Haunting the law: Aspects of gothic in Dickens's fiction
Ballinger, G. (2008) Haunting the law: Aspects of gothic in Dickens's fiction. Gothic Studies, 10 (2). pp. 35-50. ISSN 1362-7937 Available from: http://eprints.uwe.ac.uk/8208
Full text not available from this repository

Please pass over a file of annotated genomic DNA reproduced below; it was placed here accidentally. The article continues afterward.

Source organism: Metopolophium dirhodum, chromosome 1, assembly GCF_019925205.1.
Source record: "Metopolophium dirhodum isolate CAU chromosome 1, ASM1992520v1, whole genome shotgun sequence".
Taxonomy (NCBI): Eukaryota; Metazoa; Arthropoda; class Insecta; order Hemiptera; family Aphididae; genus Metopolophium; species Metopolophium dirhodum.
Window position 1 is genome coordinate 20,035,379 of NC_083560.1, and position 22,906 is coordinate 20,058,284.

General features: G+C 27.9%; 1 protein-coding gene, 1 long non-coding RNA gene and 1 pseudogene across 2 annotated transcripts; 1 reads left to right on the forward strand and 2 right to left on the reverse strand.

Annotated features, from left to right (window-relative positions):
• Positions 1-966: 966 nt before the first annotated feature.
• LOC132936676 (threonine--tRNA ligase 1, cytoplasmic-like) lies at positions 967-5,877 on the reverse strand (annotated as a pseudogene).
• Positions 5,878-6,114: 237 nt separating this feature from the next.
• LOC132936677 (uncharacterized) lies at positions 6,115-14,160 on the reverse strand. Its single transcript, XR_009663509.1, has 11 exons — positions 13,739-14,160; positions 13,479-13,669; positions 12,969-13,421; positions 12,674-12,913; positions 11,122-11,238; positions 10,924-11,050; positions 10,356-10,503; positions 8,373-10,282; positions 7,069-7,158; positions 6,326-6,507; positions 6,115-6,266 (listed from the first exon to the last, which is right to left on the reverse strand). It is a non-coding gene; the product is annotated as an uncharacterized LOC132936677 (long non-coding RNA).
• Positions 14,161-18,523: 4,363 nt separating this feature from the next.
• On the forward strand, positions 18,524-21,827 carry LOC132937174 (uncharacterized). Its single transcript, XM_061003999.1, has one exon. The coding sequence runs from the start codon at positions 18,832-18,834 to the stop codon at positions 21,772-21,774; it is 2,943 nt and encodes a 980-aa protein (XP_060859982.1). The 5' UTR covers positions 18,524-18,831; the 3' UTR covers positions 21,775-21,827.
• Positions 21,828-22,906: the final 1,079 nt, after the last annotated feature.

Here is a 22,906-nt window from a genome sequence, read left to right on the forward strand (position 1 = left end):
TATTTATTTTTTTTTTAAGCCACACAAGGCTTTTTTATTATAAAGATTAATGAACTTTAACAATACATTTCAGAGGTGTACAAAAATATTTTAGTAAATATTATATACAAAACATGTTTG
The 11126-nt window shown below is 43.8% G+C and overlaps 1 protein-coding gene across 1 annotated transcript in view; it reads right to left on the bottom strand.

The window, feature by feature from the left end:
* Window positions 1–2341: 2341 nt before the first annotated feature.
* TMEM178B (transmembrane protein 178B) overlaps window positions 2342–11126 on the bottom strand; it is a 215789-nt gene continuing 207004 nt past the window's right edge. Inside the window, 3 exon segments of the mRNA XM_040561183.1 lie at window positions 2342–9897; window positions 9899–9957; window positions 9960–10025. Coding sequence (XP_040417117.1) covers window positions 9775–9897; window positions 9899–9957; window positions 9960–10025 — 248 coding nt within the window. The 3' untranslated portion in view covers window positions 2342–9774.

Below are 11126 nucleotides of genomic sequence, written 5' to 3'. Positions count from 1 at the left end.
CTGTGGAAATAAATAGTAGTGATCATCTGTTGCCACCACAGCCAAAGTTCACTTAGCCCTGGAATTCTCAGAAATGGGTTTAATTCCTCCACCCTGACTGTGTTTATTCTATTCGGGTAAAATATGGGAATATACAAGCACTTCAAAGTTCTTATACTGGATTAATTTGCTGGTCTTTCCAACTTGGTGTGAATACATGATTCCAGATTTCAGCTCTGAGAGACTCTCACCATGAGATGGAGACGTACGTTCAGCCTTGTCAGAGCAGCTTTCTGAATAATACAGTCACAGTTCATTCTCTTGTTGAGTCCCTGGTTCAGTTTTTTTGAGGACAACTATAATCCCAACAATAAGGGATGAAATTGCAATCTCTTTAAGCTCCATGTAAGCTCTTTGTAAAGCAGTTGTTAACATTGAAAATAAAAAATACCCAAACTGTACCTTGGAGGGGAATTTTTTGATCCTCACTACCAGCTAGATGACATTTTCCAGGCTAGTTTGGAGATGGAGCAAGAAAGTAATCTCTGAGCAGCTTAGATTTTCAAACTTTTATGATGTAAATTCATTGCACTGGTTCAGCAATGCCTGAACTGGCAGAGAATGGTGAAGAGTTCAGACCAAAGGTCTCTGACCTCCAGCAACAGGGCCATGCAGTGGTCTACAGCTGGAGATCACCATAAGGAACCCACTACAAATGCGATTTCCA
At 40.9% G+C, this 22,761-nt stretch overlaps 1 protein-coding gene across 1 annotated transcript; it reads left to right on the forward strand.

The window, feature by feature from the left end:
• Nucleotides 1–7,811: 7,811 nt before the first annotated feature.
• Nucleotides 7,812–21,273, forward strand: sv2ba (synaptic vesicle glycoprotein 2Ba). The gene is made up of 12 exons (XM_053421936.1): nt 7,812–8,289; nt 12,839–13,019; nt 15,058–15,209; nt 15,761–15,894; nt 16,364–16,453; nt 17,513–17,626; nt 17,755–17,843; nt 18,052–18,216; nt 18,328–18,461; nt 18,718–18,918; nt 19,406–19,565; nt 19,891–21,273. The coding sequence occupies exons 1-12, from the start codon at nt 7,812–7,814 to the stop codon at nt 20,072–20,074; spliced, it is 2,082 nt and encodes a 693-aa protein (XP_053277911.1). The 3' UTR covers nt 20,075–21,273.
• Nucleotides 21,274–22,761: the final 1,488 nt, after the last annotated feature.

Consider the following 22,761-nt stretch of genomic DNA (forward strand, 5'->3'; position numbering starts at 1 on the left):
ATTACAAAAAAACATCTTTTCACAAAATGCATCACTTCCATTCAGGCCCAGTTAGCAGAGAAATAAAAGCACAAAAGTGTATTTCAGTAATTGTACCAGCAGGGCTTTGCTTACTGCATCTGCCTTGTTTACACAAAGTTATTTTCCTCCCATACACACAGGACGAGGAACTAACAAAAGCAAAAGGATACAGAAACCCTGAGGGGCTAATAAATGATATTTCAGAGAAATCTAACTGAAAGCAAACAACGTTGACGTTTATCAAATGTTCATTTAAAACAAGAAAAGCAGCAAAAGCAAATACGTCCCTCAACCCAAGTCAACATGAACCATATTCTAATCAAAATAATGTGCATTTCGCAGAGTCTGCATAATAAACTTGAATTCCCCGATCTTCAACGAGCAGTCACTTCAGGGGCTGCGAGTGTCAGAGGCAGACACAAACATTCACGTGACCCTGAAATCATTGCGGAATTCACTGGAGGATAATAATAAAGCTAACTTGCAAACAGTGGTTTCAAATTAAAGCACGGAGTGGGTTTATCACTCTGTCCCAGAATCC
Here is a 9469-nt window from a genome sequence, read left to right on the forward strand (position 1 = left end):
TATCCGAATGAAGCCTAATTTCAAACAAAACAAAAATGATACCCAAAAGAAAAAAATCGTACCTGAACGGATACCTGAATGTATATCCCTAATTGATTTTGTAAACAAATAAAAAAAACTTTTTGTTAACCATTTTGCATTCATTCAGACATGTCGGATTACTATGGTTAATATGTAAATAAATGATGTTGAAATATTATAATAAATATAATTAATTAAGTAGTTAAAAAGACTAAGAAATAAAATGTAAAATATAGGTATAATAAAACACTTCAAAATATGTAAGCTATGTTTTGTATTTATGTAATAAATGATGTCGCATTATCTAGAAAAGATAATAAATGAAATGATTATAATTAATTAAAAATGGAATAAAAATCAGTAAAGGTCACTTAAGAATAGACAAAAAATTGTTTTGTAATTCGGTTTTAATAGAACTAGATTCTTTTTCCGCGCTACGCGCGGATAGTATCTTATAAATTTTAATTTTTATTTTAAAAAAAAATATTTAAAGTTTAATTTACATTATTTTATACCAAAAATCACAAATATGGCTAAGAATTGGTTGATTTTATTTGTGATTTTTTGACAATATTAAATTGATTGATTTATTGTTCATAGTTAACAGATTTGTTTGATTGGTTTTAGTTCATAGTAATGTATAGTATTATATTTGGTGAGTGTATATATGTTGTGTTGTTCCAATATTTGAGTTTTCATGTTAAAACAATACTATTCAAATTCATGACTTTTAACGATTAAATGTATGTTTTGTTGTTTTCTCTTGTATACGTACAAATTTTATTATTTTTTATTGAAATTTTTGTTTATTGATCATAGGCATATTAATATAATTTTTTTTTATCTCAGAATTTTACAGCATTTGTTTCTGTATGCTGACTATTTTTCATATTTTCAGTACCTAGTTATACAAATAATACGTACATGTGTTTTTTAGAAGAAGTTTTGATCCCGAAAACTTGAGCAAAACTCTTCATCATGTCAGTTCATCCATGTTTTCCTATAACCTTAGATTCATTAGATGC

In recent years Dickens's use of Gothic has been the focus of some diverse and absorbing critical interpretations. This paper seeks to address in more detail the ways in which Gothic features in Dickens's various responses to the law in his work. Scenes of madness, hauntings and murder all feature as ways of punishing transgressive individuals in the form of melodramatic substitutes to state law in Oliver Twist and Barnaby Rudge, and the Gothic affects justice in later novels such as Little Dorrit. As Bleak House illustrates, the Gothic also enhances the horror of the law. Dickens employs the genre in different ways within specific texts, such as The Pickwick Papers. How the diverse uses of Gothic pertain to the law in Dickens's fiction are considered in this paper.